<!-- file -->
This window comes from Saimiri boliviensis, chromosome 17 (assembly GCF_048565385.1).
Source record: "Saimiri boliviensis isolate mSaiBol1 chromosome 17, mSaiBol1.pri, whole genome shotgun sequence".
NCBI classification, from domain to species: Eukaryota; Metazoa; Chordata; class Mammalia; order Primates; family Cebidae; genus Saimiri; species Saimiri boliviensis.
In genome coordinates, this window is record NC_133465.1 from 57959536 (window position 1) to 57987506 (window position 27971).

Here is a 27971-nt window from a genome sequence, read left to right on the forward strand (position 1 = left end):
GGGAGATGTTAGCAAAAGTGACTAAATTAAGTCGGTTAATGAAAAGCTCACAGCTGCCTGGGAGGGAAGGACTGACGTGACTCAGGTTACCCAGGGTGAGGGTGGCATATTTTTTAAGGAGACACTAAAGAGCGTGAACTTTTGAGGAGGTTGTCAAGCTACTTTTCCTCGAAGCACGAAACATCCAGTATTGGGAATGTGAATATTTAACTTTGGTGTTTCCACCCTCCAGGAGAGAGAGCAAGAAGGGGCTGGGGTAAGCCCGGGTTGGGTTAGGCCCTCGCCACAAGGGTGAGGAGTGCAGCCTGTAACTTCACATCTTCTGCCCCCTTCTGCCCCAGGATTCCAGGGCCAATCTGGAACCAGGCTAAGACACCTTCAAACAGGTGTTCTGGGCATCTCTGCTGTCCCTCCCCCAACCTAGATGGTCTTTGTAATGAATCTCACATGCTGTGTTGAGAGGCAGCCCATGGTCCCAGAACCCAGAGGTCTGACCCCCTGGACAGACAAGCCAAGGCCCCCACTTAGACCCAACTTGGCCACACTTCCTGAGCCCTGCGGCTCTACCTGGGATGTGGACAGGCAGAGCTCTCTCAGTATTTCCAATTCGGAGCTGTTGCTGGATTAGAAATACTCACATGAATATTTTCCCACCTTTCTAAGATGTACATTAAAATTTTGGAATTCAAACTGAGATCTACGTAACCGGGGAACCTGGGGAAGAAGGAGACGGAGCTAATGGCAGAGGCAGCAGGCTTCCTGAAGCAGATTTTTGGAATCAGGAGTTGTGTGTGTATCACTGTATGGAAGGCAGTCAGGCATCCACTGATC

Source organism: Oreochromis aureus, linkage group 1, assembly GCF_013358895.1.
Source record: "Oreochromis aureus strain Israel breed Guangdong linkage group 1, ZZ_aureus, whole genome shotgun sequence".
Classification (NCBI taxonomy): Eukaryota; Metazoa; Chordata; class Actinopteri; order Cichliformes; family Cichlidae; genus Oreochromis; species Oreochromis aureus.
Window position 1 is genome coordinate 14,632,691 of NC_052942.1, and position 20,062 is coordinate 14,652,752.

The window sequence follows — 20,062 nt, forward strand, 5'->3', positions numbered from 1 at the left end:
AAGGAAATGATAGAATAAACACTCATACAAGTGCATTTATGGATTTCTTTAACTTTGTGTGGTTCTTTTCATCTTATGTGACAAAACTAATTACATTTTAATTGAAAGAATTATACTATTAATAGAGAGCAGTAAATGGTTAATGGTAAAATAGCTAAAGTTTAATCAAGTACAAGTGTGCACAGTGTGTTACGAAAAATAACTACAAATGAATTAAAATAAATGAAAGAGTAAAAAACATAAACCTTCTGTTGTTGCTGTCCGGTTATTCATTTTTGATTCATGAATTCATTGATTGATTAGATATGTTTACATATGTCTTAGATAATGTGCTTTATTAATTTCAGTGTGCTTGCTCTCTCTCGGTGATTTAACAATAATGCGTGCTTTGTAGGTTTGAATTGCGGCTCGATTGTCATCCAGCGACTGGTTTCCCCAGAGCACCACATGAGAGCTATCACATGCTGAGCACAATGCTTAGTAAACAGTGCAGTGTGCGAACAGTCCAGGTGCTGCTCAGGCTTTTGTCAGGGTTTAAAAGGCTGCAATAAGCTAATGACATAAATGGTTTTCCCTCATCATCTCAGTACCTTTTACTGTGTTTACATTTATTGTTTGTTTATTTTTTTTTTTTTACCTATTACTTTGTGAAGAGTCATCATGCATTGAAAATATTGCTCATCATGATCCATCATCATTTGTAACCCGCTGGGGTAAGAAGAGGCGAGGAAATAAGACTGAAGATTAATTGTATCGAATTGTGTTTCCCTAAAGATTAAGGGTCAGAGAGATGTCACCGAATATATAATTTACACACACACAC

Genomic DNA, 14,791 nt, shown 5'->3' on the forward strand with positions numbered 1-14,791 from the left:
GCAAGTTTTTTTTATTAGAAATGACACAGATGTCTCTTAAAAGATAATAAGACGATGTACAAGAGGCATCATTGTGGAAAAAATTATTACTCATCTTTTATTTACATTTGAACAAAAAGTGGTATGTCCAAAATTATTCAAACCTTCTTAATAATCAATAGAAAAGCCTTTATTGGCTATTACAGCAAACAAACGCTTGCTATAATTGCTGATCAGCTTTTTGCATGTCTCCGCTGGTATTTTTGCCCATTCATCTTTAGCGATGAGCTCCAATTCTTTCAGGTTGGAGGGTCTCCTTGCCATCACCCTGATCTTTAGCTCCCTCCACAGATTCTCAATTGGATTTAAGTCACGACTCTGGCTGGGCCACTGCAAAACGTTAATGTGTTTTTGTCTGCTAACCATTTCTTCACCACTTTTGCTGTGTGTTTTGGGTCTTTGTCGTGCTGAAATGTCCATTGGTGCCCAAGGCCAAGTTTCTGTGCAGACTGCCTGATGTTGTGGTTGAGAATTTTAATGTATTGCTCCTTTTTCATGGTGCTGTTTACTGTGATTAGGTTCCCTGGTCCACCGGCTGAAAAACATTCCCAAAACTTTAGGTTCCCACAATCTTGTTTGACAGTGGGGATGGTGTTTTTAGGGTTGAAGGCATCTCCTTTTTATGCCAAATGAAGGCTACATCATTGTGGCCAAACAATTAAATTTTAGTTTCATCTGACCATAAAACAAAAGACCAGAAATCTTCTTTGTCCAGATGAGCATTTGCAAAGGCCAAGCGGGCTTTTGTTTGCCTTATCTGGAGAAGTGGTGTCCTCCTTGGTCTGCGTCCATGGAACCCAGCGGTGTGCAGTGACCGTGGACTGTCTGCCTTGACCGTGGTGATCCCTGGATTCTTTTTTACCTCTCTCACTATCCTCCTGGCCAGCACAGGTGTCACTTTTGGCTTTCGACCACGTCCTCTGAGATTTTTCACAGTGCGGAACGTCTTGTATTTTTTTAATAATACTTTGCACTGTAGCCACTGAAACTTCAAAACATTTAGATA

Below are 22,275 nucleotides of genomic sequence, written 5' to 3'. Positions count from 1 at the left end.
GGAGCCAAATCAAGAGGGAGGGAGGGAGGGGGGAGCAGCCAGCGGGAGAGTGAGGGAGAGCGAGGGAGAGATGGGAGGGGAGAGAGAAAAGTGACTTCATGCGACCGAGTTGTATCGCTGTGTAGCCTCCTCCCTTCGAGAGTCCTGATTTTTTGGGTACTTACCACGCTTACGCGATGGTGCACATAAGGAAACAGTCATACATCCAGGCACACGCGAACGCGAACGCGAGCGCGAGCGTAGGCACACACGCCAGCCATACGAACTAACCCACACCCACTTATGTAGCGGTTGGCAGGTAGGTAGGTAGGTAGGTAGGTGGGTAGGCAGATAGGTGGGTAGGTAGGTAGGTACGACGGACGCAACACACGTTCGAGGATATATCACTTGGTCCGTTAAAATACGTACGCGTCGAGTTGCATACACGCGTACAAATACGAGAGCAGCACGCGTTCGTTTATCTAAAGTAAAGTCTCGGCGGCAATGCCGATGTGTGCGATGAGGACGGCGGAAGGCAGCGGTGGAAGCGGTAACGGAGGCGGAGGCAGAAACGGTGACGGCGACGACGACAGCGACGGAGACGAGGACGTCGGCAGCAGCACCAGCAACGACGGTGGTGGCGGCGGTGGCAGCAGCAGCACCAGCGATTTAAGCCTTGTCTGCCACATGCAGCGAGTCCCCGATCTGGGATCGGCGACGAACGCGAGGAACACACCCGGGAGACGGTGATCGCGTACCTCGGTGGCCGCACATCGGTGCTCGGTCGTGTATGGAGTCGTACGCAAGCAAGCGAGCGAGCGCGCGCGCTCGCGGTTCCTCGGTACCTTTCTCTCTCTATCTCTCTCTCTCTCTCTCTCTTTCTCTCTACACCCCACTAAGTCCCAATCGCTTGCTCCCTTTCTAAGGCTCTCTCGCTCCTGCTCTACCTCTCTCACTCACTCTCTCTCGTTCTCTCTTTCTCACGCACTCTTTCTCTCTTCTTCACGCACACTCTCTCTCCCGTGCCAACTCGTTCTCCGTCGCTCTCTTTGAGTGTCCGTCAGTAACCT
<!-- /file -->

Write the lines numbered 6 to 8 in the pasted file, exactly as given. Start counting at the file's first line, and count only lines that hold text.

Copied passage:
GGGAGATGTTAGCAAAAGTGACTAAATTAAGTCGGTTAATGAAAAGCTCACAGCTGCCTGGGAGGGAAGGACTGACGTGACTCAGGTTACCCAGGGTGAGGGTGGCATATTTTTTAAGGAGACACTAAAGAGCGTGAACTTTTGAGGAGGTTGTCAAGCTACTTTTCCTCGAAGCACGAAACATCCAGTATTGGGAATGTGAATATTTAACTTTGGTGTTTCCACCCTCCAGGAGAGAGAGCAAGAAGGGGCTGGGGTAAGCCCGGGTTGGGTTAGGCCCTCGCCACAAGGGTGAGGAGTGCAGCCTGTAACTTCACATCTTCTGCCCCCTTCTGCCCCAGGATTCCAGGGCCAATCTGGAACCAGGCTAAGACACCTTCAAACAGGTGTTCTGGGCATCTCTGCTGTCCCTCCCCCAACCTAGATGGTCTTTGTAATGAATCTCACATGCTGTGTTGAGAGGCAGCCCATGGTCCCAGAACCCAGAGGTCTGACCCCCTGGACAGACAAGCCAAGGCCCCCACTTAGACCCAACTTGGCCACACTTCCTGAGCCCTGCGGCTCTACCTGGGATGTGGACAGGCAGAGCTCTCTCAGTATTTCCAATTCGGAGCTGTTGCTGGATTAGAAATACTCACATGAATATTTTCCCACCTTTCTAAGATGTACATTAAAATTTTGGAATTCAAACTGAGATCTACGTAACCGGGGAACCTGGGGAAGAAGGAGACGGAGCTAATGGCAGAGGCAGCAGGCTTCCTGAAGCAGATTTTTGGAATCAGGAGTTGTGTGTGTATCACTGTATGGAAGGCAGTCAGGCATCCACTGATC

Source organism: Oreochromis aureus, linkage group 1, assembly GCF_013358895.1.
Source record: "Oreochromis aureus strain Israel breed Guangdong linkage group 1, ZZ_aureus, whole genome shotgun sequence".